By Bart Testa
This film is credited as an American production through the enabling of producer Martin Scorsese, and is set in the Flatbush section of Queens during the 1980s, when Mainland Chinese immigrants flocked there and young gangs flourished—as did human trafficking, centred there on the notorious “snakehead” Sister Ping. But this is all circumstantial: the film is really a Hong Kong effort transposed to New York. (Scorsese may have involved himself in this production from a sense of obligation: The Departed,his 2007 remake of Infernal Affairs, earned him four Academy Awards and a much-needed late-career boost. Somebody probably also thought Lau capable of the lightness and sting of a Goodfellas, and Lau even adds Ray Liotta to the cast as an FBI agent—though all that is asked of him is to pop up now and again as a bystander.) Co-director Andrew Lau (Andrew Loo, the other credited Green Dragons director, is a cipher, an assistant in all but name) shot and co-directed Infernal Affairs and its two sequels with Alan Mak; when they finished the Infernal trilogy, the partnership broke apart. Neither has again caught lightning in a bottle, probably because neither found a screenwriter capable of Infernal scripter Felix Chang’s cunning and intricacy. Mak at least has made a pair of solid HK genre efforts with the first two Overheard films (the third is tired); as for Lau, while he has done some very good martial-arts cinematography, his direction has been drifting back towards the level of his Young and Dangerous kid gangster series, those crude, ludicrous, overwrought and immensely popular examples of a 1990s HK crime cinema in decline, after John Woo left for Hollywood and before Johnnie To set new standards for the genre a few years later. With Green Dragons, his degeneration seems complete.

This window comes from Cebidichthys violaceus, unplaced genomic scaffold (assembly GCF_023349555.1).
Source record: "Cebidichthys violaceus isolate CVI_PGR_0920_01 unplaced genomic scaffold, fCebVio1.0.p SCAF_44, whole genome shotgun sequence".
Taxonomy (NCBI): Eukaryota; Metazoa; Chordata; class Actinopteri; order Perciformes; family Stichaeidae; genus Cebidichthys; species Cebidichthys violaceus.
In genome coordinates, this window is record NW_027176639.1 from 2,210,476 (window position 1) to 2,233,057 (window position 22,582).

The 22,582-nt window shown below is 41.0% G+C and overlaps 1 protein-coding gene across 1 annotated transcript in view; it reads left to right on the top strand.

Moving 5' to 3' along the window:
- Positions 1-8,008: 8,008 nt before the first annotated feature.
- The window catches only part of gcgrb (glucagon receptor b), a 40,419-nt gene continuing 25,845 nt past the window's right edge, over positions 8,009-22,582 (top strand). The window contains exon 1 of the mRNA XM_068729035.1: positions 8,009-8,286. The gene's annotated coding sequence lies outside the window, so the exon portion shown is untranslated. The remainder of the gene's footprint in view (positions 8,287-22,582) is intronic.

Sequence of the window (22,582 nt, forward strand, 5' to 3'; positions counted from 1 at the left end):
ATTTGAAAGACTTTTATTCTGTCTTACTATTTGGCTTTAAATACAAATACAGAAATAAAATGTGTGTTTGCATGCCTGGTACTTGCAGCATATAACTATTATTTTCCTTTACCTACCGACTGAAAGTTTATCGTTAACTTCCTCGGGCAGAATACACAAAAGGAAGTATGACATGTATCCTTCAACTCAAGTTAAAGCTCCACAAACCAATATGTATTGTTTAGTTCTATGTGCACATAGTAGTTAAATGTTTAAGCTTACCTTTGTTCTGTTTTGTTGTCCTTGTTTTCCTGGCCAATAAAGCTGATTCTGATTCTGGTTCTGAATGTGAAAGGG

Despite the prestige boost of that Scorsese imprimatur, Green Dragons smacks of a certain desperation. It crams too many plot lines into too small a space, and then takes more screen time than it should with undermotivated, hyper-violent but essentially static set pieces. The economies of even competent (much less very good) HK plotting and the characteristic exuberance of HK action filmmaking are irretrievably lost to clutter and exaggeration. Worst, though, is that Lau has abandoned the deep-seated decorum of HK star and character film acting, by which I mean its emotional restraint, wit, and physical grace. Green Dragons is alternately overwrought and arch, never finding the right tone for either a chill HK gangster thriller (To’s forte) or a hyperbolic gangland melodrama (Woo’s ’80s game). The film just careens from scene to scene, until an army of cops comes from nowhere and ends it all (or almost all—there is a ridiculous coda). Though shot in Queens and featuring recurring riverside scenes with Manhattan in the unreachable distance and lead Justin Chon looking fecklessly for his future, Green Dragons swiftlyturns its novel setting into a lacquered Bento box with a lot of guns and knives and amazingly horrid ’80s hair.